Regardless, Kim says she’d never throw anyone out, so long as they weren’t completely awful people.

So I don’t think I’ll get thrown out — I’m mild enough, and I make her coffee each morning and clean the kitchen every night. That means survival is on me — I can’t bail out early just because I am dreadful at farm work.

Five bunnies are on the loose, somehow. It takes me about ten minutes to saw through the rope around a hay barrel. And I’m small and weak. And I’m awkward. And I’m not exactly picking fruit out here. It’s winter work — it’s feeding, weeding, cleaning, moving, lifting, building and destroying.

There are moments where I stop and think, why am I even here? I’m pushing a wheelbarrow of dirt from one end of a farm to the other end. I could be exploring a new city, trekking through wine country, or cuddling up in my bed in Brussels, finally getting around to watching “Breaking Bad.”

But then there are other moments — pressing my weight against a log while Kim hacks away with various power tools, walking three dogs through the never-ending countryside, gathering fire wood while the stars shine brilliantly — where I remember that there is too much to learn here to become jaded. Even if I couldn’t live forever in Kim’s world of quiet self-sufficiency, that doesn’t mean I can’t appreciate it.

Winter break: Vienna

I had been told that there is no more magical place to be in the wintertime than in Vienna. As I flew into Vienna from Brussels a week before Christmas, I made it a point to power walk through the inner city before returning two weeks later. I wanted to hit the main markets and gain some understanding as to why Vienna has such a reputation.

I understand.

I also understand why others say Vienna is a commercial nightmare around the holidays. Because it is. It’s a beautiful commercial nightmare.

Vienna’s main markets have surely become too touristy and buy-sell-oriented, but they’re still the most picturesque I’ve ever seen. Vienna knows how to decorate, and its main streets throughout the inner city are draped with everything from ornate chandeliers to crown-shaped twinkle lights. However, the decor is never gaudy — Vienna is all class, all the time.

Take the city’s world-famous coffee culture, for instance. Forget Paris for cafes (okay, don’t forget Parisian cafes), the traditional “kaffeehaus” is a social ritual. The cafes have excellent coffee of course, but also international newspapers and fine Austrian pastries. Most importantly is the atmosphere — elegant and potentially over-the-top, with service that makes Parisian waiters look friendly. Well, maybe not friendly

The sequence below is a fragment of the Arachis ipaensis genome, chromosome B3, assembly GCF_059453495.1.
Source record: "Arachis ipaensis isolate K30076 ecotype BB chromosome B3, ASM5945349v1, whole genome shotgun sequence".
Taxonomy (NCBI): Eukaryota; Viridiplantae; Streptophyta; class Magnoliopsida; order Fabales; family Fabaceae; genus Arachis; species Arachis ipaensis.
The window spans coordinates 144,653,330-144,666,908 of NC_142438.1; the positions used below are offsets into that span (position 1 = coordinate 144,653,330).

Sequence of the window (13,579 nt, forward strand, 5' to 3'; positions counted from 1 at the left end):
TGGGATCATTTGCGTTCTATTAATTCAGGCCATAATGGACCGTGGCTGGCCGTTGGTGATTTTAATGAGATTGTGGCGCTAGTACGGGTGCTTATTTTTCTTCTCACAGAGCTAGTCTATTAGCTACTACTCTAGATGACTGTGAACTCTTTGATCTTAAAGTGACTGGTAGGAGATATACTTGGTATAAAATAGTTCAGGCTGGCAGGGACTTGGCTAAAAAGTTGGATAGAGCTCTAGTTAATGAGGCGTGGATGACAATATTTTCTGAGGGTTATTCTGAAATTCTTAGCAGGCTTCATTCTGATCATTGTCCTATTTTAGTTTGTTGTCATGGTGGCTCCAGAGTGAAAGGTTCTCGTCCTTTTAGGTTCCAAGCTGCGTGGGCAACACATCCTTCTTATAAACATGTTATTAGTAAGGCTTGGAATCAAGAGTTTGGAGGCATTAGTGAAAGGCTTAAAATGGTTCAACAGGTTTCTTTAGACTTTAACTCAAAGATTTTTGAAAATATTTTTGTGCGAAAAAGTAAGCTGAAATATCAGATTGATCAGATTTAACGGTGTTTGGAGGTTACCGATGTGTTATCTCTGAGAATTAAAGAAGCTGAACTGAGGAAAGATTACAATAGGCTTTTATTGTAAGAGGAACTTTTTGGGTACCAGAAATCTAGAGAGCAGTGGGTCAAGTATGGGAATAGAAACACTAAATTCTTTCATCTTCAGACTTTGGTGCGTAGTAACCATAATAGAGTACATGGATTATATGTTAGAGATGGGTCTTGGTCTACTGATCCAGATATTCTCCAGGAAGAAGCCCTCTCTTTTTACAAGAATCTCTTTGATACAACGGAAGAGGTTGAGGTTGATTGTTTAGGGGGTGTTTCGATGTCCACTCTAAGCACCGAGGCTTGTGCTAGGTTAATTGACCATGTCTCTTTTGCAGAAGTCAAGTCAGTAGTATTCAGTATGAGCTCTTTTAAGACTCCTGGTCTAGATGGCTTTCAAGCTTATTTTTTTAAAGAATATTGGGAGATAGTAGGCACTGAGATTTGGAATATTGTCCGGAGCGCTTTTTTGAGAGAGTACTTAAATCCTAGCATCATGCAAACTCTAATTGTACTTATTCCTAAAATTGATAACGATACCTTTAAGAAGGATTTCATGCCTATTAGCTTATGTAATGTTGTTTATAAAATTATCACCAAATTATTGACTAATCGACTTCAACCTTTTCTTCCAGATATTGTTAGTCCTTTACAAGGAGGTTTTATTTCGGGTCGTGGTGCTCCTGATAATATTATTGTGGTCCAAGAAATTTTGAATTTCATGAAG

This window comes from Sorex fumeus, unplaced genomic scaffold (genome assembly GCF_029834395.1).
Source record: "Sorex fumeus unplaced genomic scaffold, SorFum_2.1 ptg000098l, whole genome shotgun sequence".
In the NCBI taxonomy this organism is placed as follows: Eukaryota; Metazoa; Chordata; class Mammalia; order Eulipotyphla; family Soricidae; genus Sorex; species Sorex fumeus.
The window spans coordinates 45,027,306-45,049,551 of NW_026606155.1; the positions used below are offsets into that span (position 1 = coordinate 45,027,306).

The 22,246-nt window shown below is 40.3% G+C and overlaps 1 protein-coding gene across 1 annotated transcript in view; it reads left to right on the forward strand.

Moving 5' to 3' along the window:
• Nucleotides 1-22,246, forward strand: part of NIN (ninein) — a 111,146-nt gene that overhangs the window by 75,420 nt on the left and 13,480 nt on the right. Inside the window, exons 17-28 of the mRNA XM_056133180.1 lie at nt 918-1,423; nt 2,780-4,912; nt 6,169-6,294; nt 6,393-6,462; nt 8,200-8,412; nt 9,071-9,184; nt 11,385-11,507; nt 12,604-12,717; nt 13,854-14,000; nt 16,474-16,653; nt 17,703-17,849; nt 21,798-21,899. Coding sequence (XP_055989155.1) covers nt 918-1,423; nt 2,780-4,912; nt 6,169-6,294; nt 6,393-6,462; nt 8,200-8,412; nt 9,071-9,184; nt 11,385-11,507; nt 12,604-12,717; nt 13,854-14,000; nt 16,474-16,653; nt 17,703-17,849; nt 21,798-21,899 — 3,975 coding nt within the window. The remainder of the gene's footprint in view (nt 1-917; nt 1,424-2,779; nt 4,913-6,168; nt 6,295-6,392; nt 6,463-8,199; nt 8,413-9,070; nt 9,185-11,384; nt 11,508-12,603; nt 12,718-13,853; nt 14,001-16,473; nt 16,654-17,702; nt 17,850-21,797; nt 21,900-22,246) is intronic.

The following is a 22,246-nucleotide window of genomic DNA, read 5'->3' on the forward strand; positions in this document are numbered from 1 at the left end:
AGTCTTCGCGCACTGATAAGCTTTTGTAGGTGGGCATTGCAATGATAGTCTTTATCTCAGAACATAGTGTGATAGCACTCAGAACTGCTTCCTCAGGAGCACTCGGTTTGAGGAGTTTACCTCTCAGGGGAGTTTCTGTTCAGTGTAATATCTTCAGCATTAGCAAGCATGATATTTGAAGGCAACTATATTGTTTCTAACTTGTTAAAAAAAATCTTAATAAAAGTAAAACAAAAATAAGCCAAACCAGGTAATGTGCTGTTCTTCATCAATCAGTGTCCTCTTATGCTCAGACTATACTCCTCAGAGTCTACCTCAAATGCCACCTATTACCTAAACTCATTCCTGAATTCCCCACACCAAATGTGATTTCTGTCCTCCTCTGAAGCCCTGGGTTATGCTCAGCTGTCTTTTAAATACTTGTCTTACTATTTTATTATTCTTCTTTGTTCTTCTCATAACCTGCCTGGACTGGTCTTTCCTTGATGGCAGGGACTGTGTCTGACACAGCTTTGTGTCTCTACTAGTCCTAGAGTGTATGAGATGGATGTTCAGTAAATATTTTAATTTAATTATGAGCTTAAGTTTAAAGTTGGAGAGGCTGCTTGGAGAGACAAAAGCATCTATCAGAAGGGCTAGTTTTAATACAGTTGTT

Lastly, it is normal and expected for a customer to linger for hours and hours, alone, to read, enjoy the intellectual vibe, and simply be.

If I had one more day in Vienna, you can be assured that it would have been spent in several different coffee houses. Since Vienna’s cafes provide a glass of cold water with each beverage, I wouldn’t have to worry about dehydration!

But, I only had two nights, and I wanted to soak up more than just Vienna’s coffee culture. Vienna has lots of culture to offer. Too much, really, to adequately assess in a mere few days. There’s so much history, so much art — capitals across Europe pale in comparison.

Plus there’s the simple joy of wandering the inner-city, an UNESCO World Heritage site, and being transported back in time. At night, without the throngs of people, the quiet streets are tinged with a warm glow, and it’s all just too pretty for its own good.

Plus there’s the food. Wonderful, enormously portioned Viennese food.

Most famous is Wiener Schnitzel (Vienna is “Wien” in the local tongue), super-thin veal escalope, bread crumbed and fried with lemon slices. Ideally, the schnitzel should be hanging off the serving plate on all sides. Don’t forget the side dish, which almost upstages the veal — Erdäpfel Salat a vinegary, cold potato salad with onion.

Then there are all the sugary confections. The infamous Sachertorte was born in Vienna, with its thin layer of apricot jam engulfed by chocolate. In my humble opinion, and in the humble opinion of every local I spoke with, the Sachertorte is a wee-bit overrated and usually a wee-bit dry.

Apfelstrudel is a local favorite, as is Kaiserschmarrn, a dessert of shredded pancakes and stewed fruit that I unfortunately never got the chance to try.

Just be prepared to take in a bit of ash with your edibles. Smoking is permitted, and common, in cafes, bars and restaurants.

Winter break: Bratislava

I am looking into the eyes of a woman in her early 60’s. She’s 100 percent Slovak, and she’s never left the country in her life. Her glasses cover half her face and her pink sweater wears a gold broach. She’s eating a pork and chive dumpling that I had steamed a few moments earlier.

She says something to her daughter, Katarina, in Slovak. Katarina laughs.

“It is good. You can marry now.”